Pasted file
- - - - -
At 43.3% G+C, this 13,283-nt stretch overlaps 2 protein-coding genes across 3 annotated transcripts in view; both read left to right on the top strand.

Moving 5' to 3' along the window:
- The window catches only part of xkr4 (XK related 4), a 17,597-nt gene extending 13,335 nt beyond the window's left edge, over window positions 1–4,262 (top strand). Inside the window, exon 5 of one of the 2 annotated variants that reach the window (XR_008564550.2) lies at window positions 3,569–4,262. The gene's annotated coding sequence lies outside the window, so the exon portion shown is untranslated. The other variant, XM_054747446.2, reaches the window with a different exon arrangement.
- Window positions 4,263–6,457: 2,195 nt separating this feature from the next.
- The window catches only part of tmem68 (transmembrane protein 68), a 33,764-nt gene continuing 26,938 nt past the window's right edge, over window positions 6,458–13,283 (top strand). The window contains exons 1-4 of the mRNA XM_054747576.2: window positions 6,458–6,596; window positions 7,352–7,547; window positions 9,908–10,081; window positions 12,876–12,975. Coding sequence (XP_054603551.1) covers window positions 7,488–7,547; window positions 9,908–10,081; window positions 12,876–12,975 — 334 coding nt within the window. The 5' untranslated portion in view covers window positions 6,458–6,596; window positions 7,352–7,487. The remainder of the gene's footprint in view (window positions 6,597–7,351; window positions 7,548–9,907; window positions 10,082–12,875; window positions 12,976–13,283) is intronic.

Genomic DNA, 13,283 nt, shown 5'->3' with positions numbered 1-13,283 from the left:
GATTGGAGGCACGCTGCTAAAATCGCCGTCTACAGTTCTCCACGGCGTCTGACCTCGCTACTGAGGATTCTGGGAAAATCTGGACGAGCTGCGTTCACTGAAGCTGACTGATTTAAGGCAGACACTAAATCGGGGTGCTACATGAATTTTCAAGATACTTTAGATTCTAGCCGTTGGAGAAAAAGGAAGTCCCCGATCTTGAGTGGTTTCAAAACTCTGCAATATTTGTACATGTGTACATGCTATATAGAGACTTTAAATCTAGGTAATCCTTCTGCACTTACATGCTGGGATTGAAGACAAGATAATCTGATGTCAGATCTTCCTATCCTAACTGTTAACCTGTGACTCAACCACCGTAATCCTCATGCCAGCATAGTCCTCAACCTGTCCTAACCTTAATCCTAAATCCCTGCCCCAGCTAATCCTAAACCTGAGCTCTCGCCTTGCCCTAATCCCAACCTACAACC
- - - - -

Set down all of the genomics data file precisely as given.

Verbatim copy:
At 43.3% G+C, this 13,283-nt stretch overlaps 2 protein-coding genes across 3 annotated transcripts in view; both read left to right on the top strand.

Moving 5' to 3' along the window:
- The window catches only part of xkr4 (XK related 4), a 17,597-nt gene extending 13,335 nt beyond the window's left edge, over window positions 1–4,262 (top strand). Inside the window, exon 5 of one of the 2 annotated variants that reach the window (XR_008564550.2) lies at window positions 3,569–4,262. The gene's annotated coding sequence lies outside the window, so the exon portion shown is untranslated. The other variant, XM_054747446.2, reaches the window with a different exon arrangement.
- Window positions 4,263–6,457: 2,195 nt separating this feature from the next.
- The window catches only part of tmem68 (transmembrane protein 68), a 33,764-nt gene continuing 26,938 nt past the window's right edge, over window positions 6,458–13,283 (top strand). The window contains exons 1-4 of the mRNA XM_054747576.2: window positions 6,458–6,596; window positions 7,352–7,547; window positions 9,908–10,081; window positions 12,876–12,975. Coding sequence (XP_054603551.1) covers window positions 7,488–7,547; window positions 9,908–10,081; window positions 12,876–12,975 — 334 coding nt within the window. The 5' untranslated portion in view covers window positions 6,458–6,596; window positions 7,352–7,487. The remainder of the gene's footprint in view (window positions 6,597–7,351; window positions 7,548–9,907; window positions 10,082–12,875; window positions 12,976–13,283) is intronic.

Genomic DNA, 13,283 nt, shown 5'->3' with positions numbered 1-13,283 from the left:
GATTGGAGGCACGCTGCTAAAATCGCCGTCTACAGTTCTCCACGGCGTCTGACCTCGCTACTGAGGATTCTGGGAAAATCTGGACGAGCTGCGTTCACTGAAGCTGACTGATTTAAGGCAGACACTAAATCGGGGTGCTACATGAATTTTCAAGATACTTTAGATTCTAGCCGTTGGAGAAAAAGGAAGTCCCCGATCTTGAGTGGTTTCAAAACTCTGCAATATTTGTACATGTGTACATGCTATATAGAGACTTTAAATCTAGGTAATCCTTCTGCACTTACATGCTGGGATTGAAGACAAGATAATCTGATGTCAGATCTTCCTATCCTAACTGTTAACCTGTGACTCAACCACCGTAATCCTCATGCCAGCATAGTCCTCAACCTGTCCTAACCTTAATCCTAAATCCCTGCCCCAGCTAATCCTAAACCTGAGCTCTCGCCTTGCCCTAATCCCAACCTACAACC